A busy restaurant that has become a go-to place for Mat Sallehs, making it difficult to get a table here.
What makes white people gravitate toward one Malaysian eatery and not the other? My hypothesis is that whenever they travel, they absolutely love trying to get chummy with a local restaurant owner, and it helps a lot when they already know his name because it’s on the sign. Though tourists have discovered and apparently love Andrew’s Kampung, Penangites continue to eat here as well so there’s more to this place than empty hype.
How To Get Here
Andrew’s Kampung has managed to thrive despite an odd location in Batu Ferringhi. Eden Parade is a commercial plaza block off of Jalan Batu Ferringhi at the northern tip of Penang. Once there, circle the building until you get to the side that faces Jalan Batu Ferringhi. On the very top floor, you should see the blue signs for Andrew’s Kampung cafe. Take the stairs on the ground floor next to the shop on the corner and ascend the stairs, following the signs up to the cafe.
Ambience & Amenities
The main dining area is an open-air space with additional tables set up next to the edge of the balcony so you can look down over Batu Ferringhi. Obviously, there’s no air conditioning here, but the restaurant has put up standing fans where they could. This space was almost entirely populated with foreigners, and not young professionals but old retirees. There is also an indoor dining room situated next door, and in here was where all the locals ate.
The wall in the main dining area is plastered with sun-baked photos. In nearly every picture was Andrew with a table of white people here in this very restaurant. I would guess that being a regular patron, to the point where Andrew recognises you, is what it takes to get up on this wall.
The toilet was surprisingly grungy for a place beloved by so many westerners. I thought more of them would have been turned off by the state of it. It’s a cramped room with bare paint and a lopsided toilet roll dispenser. There’s only one toilet but it was still a sitting toilet with paper nonetheless. The sink is outside this room in the main restaurant. Around the mirror was a “decoration” of salvaged plastic water bottles – a show of planet-conscious reusing, but just looked ugly to me. I don’t “get” art.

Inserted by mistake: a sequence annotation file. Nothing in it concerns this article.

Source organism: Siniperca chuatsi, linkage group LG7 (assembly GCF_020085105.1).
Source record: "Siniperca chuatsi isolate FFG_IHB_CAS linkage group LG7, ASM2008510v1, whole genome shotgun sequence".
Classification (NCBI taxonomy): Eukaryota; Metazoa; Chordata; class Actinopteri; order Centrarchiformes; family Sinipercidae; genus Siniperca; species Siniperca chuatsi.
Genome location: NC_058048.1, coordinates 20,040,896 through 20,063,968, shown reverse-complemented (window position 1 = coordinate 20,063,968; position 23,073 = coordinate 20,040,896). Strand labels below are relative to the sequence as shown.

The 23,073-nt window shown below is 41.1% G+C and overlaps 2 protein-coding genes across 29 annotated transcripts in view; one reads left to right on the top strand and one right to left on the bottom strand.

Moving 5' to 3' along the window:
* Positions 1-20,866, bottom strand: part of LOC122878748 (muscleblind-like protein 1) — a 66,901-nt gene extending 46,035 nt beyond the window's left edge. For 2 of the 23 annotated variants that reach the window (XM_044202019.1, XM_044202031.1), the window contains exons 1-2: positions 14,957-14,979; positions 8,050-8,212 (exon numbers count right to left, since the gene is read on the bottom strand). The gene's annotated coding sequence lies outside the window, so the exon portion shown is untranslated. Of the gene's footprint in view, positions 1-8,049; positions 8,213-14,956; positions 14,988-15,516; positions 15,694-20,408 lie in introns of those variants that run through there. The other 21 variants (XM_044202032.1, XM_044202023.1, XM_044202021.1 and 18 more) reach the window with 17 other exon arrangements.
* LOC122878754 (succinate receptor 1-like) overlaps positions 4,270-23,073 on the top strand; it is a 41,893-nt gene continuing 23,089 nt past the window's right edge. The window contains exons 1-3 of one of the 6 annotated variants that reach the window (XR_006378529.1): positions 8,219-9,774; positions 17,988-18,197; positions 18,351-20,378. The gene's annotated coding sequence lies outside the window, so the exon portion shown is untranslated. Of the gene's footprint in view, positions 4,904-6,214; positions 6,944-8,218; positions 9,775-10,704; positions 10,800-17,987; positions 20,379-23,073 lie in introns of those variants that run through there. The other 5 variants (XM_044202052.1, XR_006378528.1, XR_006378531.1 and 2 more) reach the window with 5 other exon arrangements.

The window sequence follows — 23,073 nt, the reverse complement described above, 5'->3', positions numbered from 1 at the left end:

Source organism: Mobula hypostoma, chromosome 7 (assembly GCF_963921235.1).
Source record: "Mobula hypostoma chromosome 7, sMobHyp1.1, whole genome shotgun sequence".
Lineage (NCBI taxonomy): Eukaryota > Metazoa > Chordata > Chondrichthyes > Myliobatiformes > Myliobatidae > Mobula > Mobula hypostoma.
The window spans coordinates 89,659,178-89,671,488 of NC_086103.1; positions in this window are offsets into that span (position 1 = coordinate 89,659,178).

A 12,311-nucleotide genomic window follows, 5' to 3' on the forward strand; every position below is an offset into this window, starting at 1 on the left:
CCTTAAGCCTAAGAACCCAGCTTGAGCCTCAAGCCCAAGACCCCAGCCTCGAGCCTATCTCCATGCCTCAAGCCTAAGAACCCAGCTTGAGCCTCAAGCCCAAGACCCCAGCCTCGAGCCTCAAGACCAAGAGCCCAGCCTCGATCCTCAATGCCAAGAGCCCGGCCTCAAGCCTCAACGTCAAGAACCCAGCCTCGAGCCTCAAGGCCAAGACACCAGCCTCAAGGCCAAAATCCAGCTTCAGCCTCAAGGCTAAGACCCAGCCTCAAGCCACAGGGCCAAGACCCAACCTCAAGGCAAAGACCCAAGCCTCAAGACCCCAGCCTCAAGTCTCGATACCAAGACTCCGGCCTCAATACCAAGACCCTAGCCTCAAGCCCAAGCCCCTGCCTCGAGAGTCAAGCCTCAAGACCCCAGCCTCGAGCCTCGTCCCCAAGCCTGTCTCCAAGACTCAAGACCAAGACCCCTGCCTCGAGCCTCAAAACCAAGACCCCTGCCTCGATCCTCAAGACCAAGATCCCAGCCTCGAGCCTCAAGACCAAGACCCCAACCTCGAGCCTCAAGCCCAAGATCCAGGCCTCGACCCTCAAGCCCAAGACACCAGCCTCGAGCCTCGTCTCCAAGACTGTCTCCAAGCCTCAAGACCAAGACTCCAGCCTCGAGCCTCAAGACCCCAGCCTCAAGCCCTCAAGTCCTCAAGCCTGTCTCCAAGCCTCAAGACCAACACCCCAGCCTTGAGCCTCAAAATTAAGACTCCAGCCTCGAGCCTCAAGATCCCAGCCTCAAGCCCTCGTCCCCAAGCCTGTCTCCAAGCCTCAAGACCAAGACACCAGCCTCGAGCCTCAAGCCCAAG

Though his restaurant became popular with westerners, Andrew never sold out and shifted his menu towards sub-par burgers and steaks. Andrew’s Kampung menu is Chinese style with seafood, chicken, beef and veg dishes that are intended to be eaten with rice, which must be ordered separately. At the back is a cheat sheet detailing the spice levels of the curries and sauces. Water does cost 50 sen a glass, but it’s a tall one that should be good for most of your meal.
Don’t be expecting a syrupy Lipton style iced tea when ordering the Iced Lime Tea (RM4.90). It is exactly what it says it is: black tea with a hint of lime that is served on ice. There’s no sugar at all in this, it’s just cold tea.
The Kai Lan (RM13.90) is typical if you’ve ever ordered this at a Chinese restaurant, or even made it at home. This was sauteed in a garlic sauce with crisp stalks and slimy leaves.
The Fried Koay Teow (RM8.90) was tasty for a restaurant that doesn’t specialise in the complex dish. It was flavourful and the noodles were not overcooked. Unconventionally, there were chunks of what I think was fried chicken in the mix.
The Indonesian Fish (RM15.90) was the best part of our dinner that night. Moist white fish that is breaded and remained a bit crunchy even when smothered in the Indonesian sauce. The Indonesian sauce was manageably spicy with a dash of sweetness. This was so good we even ate the lettuce garnish because they had some sauce on them!
I remain confused as to why Andrew’s Kampung is so wildly popular among tourists while many other similar restaurants don’t get half the attention. The prices are very fair for what you get, but the food didn’t blow my mind and the ambience is mediocre. I think this is a cut and dried case of TripAdvisor sheeping. However, this place does have the one thing that other restaurants do not, which is Andrew himself, who seems like a naturally friendly guy. I am not disappointed by my visit here, but I do not think I would come back. The hour-long wait for a table and food (even at 9pm – far too late for the dinner rush, isn’t it?) are not worth it to me.
Price for 2 Pax: RM44.60
Indonesian Fish (Half Portion): RM15.90
Kai Lan (Half Portion): RM13.90
Fried Koay Teow: RM8.90
Iced Lime Tea: RM4.90
Glass of Water x 2: RM1.00
Andrew’s Kampung, Batu Ferringhi
Eden Parade, Northside, Third floor (above Rose’s Tailor and Danish Biryani House), Jalan Sungai Emas/Jalan Batu Ferringhi, Batu Ferringhi, 11100 Penang
Daily: 12pm – 10pm
Closed on Tuesdays
Alcohol Served: Yes